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Paper

I'm still working on this page, but our paper is here. I (Daan van den Berg) welcome all feedback you might have. Look me up in the UvA-directory, on LinkedIn or FaceBook.


What is ASQAS-34 ?

ASQAS-34 is a Perfect Rectangle Packing Problem. In general, rectangle packing problems involve putting a set of rectangles inside a rectangular frame (often called a "container"). Those problems requires that you find the smallest container possible, hence it is a constrained optimization problem. In perfect rectangle packing problems, the frame has exactly the same area of all the rectangles summed up. This means that if it fits, it fits perfectly, without free space or overlap in the rectangles, and a smaller container does not exist. Therefore, perfect rectangle packing problems such as ASQAS-34, are constraint satisfaction problems (or equivalently: a decision problem).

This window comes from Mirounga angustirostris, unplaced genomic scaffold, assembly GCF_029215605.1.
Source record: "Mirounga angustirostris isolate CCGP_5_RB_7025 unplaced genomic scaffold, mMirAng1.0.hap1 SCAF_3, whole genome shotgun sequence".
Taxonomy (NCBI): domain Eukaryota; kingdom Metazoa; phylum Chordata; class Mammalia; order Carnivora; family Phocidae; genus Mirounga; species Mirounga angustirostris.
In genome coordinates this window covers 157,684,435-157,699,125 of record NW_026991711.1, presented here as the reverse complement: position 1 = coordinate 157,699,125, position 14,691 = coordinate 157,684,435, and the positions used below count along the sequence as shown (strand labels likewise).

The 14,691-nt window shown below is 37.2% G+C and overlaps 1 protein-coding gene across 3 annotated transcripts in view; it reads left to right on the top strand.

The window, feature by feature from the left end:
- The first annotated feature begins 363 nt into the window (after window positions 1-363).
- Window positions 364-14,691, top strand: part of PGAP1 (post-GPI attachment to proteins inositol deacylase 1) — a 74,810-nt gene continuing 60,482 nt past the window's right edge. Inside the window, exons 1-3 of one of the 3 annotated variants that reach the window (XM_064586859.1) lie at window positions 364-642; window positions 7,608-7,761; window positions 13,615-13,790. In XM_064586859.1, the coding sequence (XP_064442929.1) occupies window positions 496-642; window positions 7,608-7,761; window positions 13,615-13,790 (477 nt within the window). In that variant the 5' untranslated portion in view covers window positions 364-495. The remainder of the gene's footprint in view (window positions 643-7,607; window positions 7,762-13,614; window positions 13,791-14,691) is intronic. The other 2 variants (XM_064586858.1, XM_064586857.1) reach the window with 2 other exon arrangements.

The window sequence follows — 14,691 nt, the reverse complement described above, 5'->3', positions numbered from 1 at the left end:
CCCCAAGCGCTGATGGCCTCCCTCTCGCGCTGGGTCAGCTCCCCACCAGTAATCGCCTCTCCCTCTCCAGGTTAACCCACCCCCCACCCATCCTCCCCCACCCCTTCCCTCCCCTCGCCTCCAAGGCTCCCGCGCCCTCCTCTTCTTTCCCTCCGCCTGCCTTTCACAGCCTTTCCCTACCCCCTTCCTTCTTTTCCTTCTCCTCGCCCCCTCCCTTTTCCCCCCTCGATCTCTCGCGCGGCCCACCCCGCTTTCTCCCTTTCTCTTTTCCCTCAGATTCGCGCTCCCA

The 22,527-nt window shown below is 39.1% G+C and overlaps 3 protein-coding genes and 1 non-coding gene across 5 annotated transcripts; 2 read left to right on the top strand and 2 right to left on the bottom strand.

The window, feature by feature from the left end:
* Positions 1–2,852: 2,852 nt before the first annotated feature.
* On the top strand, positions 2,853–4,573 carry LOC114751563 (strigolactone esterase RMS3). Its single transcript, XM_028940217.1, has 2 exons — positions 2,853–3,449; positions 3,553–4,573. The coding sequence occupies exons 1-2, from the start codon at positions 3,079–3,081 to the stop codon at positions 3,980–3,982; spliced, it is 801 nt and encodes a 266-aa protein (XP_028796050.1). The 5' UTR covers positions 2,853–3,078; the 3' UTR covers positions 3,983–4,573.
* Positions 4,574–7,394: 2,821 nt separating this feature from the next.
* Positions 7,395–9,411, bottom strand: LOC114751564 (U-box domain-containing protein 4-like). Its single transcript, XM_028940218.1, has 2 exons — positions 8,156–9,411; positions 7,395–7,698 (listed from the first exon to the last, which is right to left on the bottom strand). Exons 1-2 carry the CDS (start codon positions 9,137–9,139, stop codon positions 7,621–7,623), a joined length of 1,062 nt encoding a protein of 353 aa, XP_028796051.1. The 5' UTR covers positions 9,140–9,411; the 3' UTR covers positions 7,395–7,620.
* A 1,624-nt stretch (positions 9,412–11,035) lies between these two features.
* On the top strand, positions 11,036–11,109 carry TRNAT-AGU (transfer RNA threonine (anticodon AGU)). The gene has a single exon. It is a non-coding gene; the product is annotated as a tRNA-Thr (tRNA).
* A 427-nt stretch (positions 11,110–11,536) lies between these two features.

There are five ASQAS problems in total, and they all consist of a serie of rectangles from 1x2, 2x3, 3x4 to NxN+1 which need to be fitted into an almost-square frame. Four ASQAS problems had already been solved (ASQAS-1, ASQAS-3, ASQAS-8 and ASQAS-20). In our paper, we show that ASQAS-34 is the last instance, and that it can be solved. This is somewhat different from consecutive squares-in-squares which has only two instances (1 and 24), the first one being completely trivial and the second one being unsolvable.


This is Asqas-34: consecutive almost-square tiles to be fit in an almost-square frame. There are 5 instances of ASQAS, and ASQAS-34 was the only unsolved instance yet.

How did you solve it?

With 1048 possible configurations, this problem was way too big to solve on a stand-alone computer. So we needed some tricks to nudge the odds in our favour. Such tricks are called "heuristics" if they involve an element of guessing, and "optimizations" if they just speed up the computation process.